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Tim Challies

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June 2010

June 30, 2010

This morning I read the verses of 1 Timothy 3, a passage that describes the qualifications of those who may be leaders within the church. And having read those verses, which tell of the kind of godly character that must be present in the life of one who would be a pastor or elder, I was drawn to some words from the prophet Jeremiah, words that focus on what happens when we ignore such qualities and raise up unsuitable leaders.

Thus says the Lord of hosts: “Do not listen to the words of the prophets who prophesy to you, filling you with vain hopes. They speak visions of their own minds, not from the mouth of the Lord. They say continually to those who despise the word of the Lord, ‘It shall be well with you’; and to everyone who stubbornly follows his own heart, they say, ‘No disaster shall come upon you.’”

The twenty-third chapter of Jeremiah falls near the halfway point of the book, in the midst of a section where the prophet is foretelling the end of the Davidic dynasty and the coming captivity of God’s people. In this chapter Jeremiah pronounces judgments against the false prophets who had become a plague within the nation. Though these words were spoken some 600 years before Christ and in a particular time and context, his words ring as true today as they did then. “They speak visions of their own minds, not from the mouth of the Lord. They say continually to those who despise the word of the Lord, ‘It shall be well with you’; and to everyone who stubbornly follows his own heart, they say, ‘No disaster shall come upon you’ ” (16, 17).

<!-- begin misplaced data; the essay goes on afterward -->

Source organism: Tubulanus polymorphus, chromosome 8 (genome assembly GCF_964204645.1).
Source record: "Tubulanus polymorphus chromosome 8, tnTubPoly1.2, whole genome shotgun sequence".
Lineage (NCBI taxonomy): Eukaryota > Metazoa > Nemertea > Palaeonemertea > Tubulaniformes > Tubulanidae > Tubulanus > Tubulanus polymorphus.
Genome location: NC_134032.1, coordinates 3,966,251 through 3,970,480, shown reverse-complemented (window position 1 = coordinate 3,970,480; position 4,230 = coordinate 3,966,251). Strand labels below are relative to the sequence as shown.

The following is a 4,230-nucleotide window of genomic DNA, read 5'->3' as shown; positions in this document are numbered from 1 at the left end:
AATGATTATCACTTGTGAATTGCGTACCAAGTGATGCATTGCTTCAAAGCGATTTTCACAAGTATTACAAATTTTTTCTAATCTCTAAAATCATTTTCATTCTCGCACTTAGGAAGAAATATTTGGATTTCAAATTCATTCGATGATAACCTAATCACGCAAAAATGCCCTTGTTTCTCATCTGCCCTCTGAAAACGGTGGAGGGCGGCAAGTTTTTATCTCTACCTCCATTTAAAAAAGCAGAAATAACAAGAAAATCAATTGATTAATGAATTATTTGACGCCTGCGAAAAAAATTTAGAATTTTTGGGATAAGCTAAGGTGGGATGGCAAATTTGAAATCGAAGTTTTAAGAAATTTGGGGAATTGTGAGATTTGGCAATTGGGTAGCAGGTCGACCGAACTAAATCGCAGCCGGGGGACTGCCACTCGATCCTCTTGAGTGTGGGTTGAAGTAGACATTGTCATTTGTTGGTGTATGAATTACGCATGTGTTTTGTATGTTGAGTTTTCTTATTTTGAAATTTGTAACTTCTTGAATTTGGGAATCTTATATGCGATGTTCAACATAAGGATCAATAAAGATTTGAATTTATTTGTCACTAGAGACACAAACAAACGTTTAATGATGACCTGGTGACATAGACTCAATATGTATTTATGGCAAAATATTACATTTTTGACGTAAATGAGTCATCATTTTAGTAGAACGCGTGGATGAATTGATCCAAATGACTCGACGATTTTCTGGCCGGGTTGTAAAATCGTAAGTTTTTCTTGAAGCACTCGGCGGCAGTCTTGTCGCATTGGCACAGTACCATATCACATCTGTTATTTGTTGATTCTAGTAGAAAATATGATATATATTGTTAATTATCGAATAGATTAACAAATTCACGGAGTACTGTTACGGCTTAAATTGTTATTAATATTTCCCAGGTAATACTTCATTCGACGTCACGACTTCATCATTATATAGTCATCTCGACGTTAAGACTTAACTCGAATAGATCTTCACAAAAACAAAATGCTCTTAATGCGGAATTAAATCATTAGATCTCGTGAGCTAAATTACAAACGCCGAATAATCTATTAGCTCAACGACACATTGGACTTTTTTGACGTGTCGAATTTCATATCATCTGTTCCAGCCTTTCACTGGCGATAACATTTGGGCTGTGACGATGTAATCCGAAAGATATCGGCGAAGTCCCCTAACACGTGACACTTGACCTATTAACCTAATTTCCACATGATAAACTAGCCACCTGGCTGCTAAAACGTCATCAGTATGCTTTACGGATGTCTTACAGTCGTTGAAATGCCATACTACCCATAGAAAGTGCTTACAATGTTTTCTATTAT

What was a problem then is a problem now. So many men and women today speak visions of their own minds, and teach what has so evidently not come from the mouth of the Lord. So many say that it shall be well with people whose souls are in grave danger; they seek to show from Scripture that Christ will save those even who have never heard his Word, and who have never humbled themselves before the Lord. They say, “It shall be well with you” to those who sit in the pews but have never had their hearts of ice melted by the Lord. They speak lies and blasphemies, all the while claiming to speak for God.

June 30, 2010

Manute Bol’s Radical Christianity - It was interesting to see an article like this one in the Wall Street Journal. “Manute Bol, who died last week at the age of 47, is one player who never achieved redemption in the eyes of sports journalists. His life embodied an older, Christian conception of redemption that has been badly obscured by its current usage.”

The Yahoo Word List - Yahoo has a very helpful resource “terms related to communications, technology, branding, and other topics that our U.S. editors have encountered frequently.” It’s a great place to check for the spelling of terms, the proper way to do acronyms, and so on.

A Question for Liberty - Justin Taylor has just one question he’d like to have answered by the trustees of Liberty University. And if you’ve kept up with the Ergun Caner controversy, you can guess what the question is. “Was Dr. Caner raised in Turkey as a Muslim terrorist trained in jihad?”

Corporate Sin - I don’t know how I missed this article when it was first posted a couple of weeks ago. In it John Dyer talks about our responsibility in the BP disaster. “If we’ve ever complained about rising gas prices or the cost of air travel, we are participating in the world that drives companies like BP to cut costs. We want them to. We need them to. We don’t really want to know what BP is doing as long as it keeps our vehicles fueled and our computers powered. Not unlike Al Gore, who talks about the environment from the comfort of his personal jet, we love to talk about BP’s problems while consuming the product they provide at every opportunity.”